BMO Financial Group has announced a $10 million commitment to United Way Greater Toronto to encourage economic growth in the Greater Toronto Area, and launched an initiative to bring together business leaders to work with community and come up with break-through approaches to reducing economic disparity in the region.
“This is the next step in strengthening GTA neighbourhoods and ensuring that everyone has access to opportunity – regardless of your postal code,” said Daniele Zanotti, President and CEO, United Way Greater Toronto. “In the past decade, we’ve worked with communities to build Hubs, empowered residents to take action on local issues and promoted investment in neighbourhoods that are being left behind. But we can’t do it alone. BMO’s leadership with the private sector will ensure that we are creating inclusive local economic opportunities across Peel, Toronto and York.”
Economic disparity between neighbourhoods in the GTA has steadily grown to become a seemingly intractable problem. United Way Greater Toronto, along with its long-time corporate supporter, BMO Financial Group, today launched a concerted five-year commitment to find innovative ways to dramatically reduce the gaps in economic prosperity, and to create lasting inclusive economic vitality in neighbourhoods throughout the region.
A new model for corporate-community partnerships for building stronger neighbourhoods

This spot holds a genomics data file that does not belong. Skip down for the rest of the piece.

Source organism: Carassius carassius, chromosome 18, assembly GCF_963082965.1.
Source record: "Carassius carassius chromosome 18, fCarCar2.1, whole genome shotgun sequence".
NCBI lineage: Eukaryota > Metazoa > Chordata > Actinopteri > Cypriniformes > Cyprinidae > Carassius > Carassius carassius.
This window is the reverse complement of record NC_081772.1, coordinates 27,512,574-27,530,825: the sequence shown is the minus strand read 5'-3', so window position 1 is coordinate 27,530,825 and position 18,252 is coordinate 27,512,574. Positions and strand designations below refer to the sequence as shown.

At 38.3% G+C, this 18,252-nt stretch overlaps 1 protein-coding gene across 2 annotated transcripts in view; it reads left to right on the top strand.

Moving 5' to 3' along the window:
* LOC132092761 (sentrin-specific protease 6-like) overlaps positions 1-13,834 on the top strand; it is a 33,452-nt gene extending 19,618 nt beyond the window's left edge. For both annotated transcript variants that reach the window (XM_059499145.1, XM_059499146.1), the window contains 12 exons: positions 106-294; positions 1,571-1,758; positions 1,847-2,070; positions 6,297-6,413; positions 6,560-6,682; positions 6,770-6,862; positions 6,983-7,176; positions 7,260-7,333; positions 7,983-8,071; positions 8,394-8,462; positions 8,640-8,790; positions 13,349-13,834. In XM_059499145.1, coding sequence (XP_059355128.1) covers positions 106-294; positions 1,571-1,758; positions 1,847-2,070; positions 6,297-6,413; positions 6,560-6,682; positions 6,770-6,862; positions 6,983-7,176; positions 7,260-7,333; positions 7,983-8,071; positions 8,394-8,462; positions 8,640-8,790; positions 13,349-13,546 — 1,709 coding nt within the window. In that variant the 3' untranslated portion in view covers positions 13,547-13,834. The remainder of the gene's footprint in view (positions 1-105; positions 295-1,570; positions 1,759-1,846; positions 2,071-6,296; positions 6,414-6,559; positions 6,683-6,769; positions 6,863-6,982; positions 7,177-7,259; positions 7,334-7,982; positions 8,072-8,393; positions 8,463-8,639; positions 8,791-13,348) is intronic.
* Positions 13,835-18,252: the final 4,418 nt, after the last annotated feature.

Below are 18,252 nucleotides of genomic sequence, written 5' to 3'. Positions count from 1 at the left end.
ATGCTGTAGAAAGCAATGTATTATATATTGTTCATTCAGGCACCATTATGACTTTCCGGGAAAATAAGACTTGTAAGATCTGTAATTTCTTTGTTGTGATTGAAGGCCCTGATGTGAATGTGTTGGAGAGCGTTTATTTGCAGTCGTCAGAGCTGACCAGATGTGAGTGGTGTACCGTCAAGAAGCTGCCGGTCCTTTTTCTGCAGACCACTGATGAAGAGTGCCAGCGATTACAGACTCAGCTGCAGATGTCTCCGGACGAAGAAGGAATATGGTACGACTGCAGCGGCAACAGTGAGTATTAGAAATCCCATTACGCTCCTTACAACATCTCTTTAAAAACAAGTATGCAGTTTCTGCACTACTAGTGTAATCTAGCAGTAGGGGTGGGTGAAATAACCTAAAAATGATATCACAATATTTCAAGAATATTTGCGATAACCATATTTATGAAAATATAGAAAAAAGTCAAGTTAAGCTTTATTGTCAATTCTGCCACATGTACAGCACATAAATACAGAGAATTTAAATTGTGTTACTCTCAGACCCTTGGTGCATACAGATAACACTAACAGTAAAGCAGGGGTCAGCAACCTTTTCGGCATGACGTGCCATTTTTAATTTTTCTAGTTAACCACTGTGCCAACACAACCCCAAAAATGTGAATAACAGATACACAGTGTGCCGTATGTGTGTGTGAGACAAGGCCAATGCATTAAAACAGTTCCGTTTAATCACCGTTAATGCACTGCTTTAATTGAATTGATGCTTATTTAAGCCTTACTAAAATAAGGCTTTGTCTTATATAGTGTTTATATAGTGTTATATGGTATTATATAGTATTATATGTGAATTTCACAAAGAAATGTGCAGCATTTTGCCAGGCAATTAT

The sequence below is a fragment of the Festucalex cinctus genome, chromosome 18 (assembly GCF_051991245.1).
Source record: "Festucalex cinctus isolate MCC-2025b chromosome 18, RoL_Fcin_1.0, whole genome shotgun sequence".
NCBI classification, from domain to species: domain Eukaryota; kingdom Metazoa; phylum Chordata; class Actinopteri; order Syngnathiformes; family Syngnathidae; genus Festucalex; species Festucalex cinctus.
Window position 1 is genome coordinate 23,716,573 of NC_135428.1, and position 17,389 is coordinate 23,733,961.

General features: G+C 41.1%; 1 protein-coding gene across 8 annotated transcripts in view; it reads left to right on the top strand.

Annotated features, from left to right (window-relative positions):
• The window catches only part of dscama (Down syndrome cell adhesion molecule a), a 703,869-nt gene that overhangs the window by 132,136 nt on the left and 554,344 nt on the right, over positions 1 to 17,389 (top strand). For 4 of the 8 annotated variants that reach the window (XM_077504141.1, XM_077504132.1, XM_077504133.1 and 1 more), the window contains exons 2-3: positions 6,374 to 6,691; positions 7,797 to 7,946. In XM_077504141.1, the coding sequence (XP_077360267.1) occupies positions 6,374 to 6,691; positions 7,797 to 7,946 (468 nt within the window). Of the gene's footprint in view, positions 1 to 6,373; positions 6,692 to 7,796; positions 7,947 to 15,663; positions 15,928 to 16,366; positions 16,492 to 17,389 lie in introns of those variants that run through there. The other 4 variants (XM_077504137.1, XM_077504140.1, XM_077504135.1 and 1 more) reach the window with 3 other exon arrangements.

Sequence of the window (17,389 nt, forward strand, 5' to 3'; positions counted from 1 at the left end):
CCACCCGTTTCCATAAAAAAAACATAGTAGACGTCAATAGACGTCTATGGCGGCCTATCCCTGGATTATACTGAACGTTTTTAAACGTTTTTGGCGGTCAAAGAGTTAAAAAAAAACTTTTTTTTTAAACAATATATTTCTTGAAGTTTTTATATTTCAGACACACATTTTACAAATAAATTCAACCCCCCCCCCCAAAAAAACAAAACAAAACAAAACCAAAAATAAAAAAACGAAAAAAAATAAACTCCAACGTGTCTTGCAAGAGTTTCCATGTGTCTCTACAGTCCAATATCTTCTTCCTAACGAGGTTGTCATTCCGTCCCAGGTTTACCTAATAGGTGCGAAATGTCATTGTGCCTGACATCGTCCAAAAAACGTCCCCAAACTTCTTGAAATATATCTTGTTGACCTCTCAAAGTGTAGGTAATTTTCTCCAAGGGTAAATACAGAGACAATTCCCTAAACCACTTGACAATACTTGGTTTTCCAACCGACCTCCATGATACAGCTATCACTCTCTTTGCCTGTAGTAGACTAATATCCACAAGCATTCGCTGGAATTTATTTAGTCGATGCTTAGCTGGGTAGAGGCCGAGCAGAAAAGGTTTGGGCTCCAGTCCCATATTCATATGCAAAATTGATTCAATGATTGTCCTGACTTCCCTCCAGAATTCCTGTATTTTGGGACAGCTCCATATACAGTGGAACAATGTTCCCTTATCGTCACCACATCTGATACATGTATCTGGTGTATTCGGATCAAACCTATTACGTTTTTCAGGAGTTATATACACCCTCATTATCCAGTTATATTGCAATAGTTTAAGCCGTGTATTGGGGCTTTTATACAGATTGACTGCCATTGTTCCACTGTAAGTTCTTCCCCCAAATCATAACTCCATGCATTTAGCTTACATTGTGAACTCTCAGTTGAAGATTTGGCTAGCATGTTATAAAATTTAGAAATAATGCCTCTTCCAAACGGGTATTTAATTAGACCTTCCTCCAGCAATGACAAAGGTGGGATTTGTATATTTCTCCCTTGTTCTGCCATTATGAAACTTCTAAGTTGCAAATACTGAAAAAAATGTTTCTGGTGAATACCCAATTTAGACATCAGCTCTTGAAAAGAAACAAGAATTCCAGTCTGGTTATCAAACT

In October, leaders from United Way, BMO and other prominent local businesses will begin meeting to devise solutions to the problem and propose ways to ensure that the fruits of economic development are shared in all parts of the community, and not just its wealthiest neighbourhoods.
“We can’t afford to let our city continue to become a checkerboard of advantaged and disadvantaged neighbourhoods,” Darryl White, CEO of BMO Financial Group, told an audience of donors and other United Way supporters Sept. 20 at AccessPoint on Danforth, a Scarborough community hub.
“This kind of partnership is a first for United Way Greater Toronto,” said Mr. Zanotti. “We’re excited to see private sector thinking on this issue, and working with community, government and other sectors to bring ideas into action for meaningful change.”
Corporate partners will work directly with community leaders from across the region to implement programs locally. The first meeting of the leadership table will be in October and the money will be spent over five years.
While the range of potential solutions can be limited only by the creativity of the meeting participants, there are models of success in other jurisdictions around the world. For instance:
- In the United Kingdom, the London Crossrail Project was designed in such a way to create thousands of jobs for unemployed and economically inactive residents
- Local Cleveland-area hospitals re-oriented their procurement programs to support the creation of employee-owned businesses, such as the Evergreen Cooperatives which provides laundry services to the hospitals
- In Australia, the state of Victoria requires its agencies to procure goods and services from social enterprises whenever possible.